FAQ's about KGV Stamp collecting

Author: David Letch   Date Posted:1 December 2015 

July, 2017

We have many emails such as the one below asking if we can help with the value of  KGV stamps. The good news is WE CAN. The first advise is normally free of charge: subsequent valuations may incur a fee depending on how much time it will take to give an estimated value. All you need to do is email us a good quality picture of the stamps (King George V only please) and we can help you.


Contact Method: Email
Message: hello I have some King George Australian stamps and I am looking for advice on their value, could you help me with this ?? thank you. Norma


A member has asked me the following questions which I thought I would share.

Looking through your web site, I've come across a few terms that I don't understand. 1/ For example; All your stamps have a Variety number - e.g. Variety 2L24. What does this mean and how do apply it. 2/ Not sure either what first state and second state is. 3/ Also I can't work out the colours given to the Penny Reds. Is there a list of colours available or is there something that you can check them against. 4/ What is meant by Hinged and unhinged? 

1/ The notations “2L24” etc are references to a position on the original printing plate. When these stamps were printed, the printing plate consisted of 120 “identical” impressions, set out in 2 panes of 60 impressions, a left pane and a right pane. Each pane comprised 10 rows of 6 with a central gutter, often with the printer’s imprint located at the bottom center of the central gutter, below where the stamp impressions were printed. So, the first number on our example “2L24” refers to the Plate number, in this case, Plate number 2, (have a look on the website at the pages which come up when you click on “Products” and then select any of the issues. I have included an explanation of how many different Plates were used for printing each issue). The letter “L” of “R” in the notation refers to Left or Right Pane. The final number “24” locates the stamp as having come from Plate 2, Left Pane, position 24 (the 6th and final stamp of the 4th row from the Left Pane). Now, all of the 120 impressions should be identical, but they are not. For various reasons, minor or major damage occurs to many of the impressions (or clichés) on the Printing plate during the printing process, and this results in small flaws which are unique to a specific cliché. Through research, we can identify the specific location on the printing Plate where a particular “flaw” occurred, hence the notations.


2/ First and Second State etc. refers to flaws which demonstrate progressive development of a flaw, or sometimes attempts by the printer to repair a flawed cliché. In the case of progressive development, sometimes a separate secondary flaw will occur after an initial flaw occurs. This frequently happens when the printing plates are used for an extended period or extensive printings. In the case of repairs, a First State may be demonstrated by a flaw which indicates damage, and a Second State may show repairs (eg added metal, or “retouches” where parts of the design are re-engraved onto a damaged cliché).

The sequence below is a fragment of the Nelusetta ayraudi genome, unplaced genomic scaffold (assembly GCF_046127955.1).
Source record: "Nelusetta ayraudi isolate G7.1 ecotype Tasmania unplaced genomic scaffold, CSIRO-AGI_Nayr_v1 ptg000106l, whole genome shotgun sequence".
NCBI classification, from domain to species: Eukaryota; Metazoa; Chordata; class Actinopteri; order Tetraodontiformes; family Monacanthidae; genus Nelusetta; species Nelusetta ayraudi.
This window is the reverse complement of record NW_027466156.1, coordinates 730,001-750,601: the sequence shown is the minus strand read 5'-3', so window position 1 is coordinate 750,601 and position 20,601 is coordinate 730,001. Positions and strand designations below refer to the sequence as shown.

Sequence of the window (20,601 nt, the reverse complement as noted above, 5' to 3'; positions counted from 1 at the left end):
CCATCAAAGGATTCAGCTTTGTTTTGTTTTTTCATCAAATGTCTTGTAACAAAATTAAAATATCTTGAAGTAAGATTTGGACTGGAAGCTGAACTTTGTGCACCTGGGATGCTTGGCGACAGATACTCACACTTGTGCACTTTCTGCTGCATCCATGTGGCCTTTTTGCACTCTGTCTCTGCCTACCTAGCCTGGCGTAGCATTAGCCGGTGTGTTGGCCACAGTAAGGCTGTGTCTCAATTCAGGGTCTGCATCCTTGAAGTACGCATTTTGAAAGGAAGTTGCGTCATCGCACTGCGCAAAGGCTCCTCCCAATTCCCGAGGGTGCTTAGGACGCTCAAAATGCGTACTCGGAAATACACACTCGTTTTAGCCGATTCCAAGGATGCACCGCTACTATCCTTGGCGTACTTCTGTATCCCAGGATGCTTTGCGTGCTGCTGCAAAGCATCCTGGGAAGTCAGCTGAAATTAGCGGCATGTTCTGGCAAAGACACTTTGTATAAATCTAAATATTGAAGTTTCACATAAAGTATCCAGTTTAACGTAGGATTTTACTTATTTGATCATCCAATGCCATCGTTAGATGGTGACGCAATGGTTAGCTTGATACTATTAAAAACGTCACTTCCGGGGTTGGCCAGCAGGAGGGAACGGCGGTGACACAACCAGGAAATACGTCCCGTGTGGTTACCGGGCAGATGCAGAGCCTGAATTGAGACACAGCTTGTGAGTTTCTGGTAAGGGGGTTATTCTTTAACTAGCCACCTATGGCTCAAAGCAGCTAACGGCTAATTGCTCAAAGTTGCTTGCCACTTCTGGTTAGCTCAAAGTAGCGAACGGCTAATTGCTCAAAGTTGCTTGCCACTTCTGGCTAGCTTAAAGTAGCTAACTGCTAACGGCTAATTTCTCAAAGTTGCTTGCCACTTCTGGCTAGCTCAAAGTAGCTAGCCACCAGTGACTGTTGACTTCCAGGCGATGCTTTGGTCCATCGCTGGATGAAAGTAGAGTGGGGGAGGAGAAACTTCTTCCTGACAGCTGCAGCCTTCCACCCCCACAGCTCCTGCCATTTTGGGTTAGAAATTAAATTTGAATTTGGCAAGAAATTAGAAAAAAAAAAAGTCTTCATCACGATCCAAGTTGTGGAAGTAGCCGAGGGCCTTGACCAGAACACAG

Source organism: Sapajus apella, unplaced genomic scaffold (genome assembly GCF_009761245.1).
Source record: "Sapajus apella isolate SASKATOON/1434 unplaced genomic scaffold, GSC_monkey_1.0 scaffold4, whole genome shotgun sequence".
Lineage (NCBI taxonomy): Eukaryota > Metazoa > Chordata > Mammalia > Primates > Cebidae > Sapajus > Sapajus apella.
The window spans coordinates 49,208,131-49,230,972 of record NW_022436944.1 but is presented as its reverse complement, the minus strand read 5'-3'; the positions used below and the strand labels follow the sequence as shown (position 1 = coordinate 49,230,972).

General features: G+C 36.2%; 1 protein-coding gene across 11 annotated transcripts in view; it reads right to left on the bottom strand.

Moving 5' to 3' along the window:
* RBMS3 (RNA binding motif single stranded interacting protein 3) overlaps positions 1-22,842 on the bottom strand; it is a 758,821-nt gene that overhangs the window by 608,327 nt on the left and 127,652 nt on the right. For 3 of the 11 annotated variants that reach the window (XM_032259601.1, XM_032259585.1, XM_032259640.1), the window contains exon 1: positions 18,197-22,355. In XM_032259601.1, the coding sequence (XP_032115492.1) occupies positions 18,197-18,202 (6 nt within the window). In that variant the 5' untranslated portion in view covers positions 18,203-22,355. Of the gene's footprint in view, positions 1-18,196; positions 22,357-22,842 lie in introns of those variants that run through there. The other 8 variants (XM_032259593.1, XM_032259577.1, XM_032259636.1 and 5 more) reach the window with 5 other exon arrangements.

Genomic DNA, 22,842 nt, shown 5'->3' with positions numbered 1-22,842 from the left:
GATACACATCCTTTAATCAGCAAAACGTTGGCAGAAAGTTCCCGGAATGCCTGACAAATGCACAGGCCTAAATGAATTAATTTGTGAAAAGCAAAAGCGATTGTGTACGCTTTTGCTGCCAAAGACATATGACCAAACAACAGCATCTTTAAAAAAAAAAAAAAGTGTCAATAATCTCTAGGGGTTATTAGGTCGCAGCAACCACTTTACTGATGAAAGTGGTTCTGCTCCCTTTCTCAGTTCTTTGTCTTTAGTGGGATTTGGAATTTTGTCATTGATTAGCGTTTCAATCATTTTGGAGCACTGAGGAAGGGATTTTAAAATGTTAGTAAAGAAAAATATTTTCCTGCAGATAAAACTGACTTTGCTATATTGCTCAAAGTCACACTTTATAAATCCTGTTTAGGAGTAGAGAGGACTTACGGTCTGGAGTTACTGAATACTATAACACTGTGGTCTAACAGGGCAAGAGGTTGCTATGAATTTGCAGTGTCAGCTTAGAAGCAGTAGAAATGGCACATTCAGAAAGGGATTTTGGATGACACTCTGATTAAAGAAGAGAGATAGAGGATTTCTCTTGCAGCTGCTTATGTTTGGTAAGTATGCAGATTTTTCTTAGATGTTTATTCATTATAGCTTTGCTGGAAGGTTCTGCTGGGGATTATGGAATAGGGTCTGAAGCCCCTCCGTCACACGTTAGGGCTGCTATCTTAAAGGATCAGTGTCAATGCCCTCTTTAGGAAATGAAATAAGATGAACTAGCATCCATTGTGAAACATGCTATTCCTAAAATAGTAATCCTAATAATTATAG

3/ Identifying colours in the Penny Reds is one of the most complex tasks in philately. You need to use a UV-light within a specific wavelength to observe the colour of the ink under UV-light as well as the “daylight” shade. There are standard Stanley-Gibbons colour charts which you can use to match the “daylight” and UV-light shades.


4/ Hinged refers to a small translucent piece of paper which was used to attach the back of the stamp to a paper album page. This was common practice in past years before “hingeless” albums were introduced. Hinges can be soaked off Used (postmarked) stamps easily, but you should never attempt to remove hinges from Mint stamps (stamps with gum which have not been postally used).

Each of the denominations in the KGV issue (i.e “Halfpenny”, “Penny”, Penny-Halfpenny” etc) has a specialist publication where the Plate varieties are described and reference drawings are also provided for many of the varieties. I have listed these publications on the website (click on “products” and then any of the KGV issues listed and you will find a description of the Plates used and a couple of references). Over the years I have developed a professional library by purchasing all of the specialist guides, which are essential for identifying these plate varieties. A good starting point is The Australian Commonwealth Specialists’ Catalogue: King George V , 2014 Edition (published by Brusden-White). You can pick this up for about $125 from any stamp dealer.

I hope this helps and I look forward to helping with any other questions. 

David Letch



Comments (2)

O66w ? 1/2d Orange KGV with OS perforations and in

10 March 2018
Hi, I have a pair of orange 1/2d stamps with OS perforations (nothing abnormal there) - except the watermark is inverted. I can’t find any reference to an O66w variety of the O66 KGV stamp... thoughts??

Penny Green collection

30 May 2016
I inherited a box of more than 10000 used KGV 1d Green stamps when I was a teenager and I spent over a year soaking them and sorting them into their watermarks and flaws. Using a KGV 1d Green specialty catalogue, I sorted them into their specific flaws and I have an album full of Roos tongue out, NY joined etc... I am interested in selling these to a specialist like yourself. Regards, Stuart

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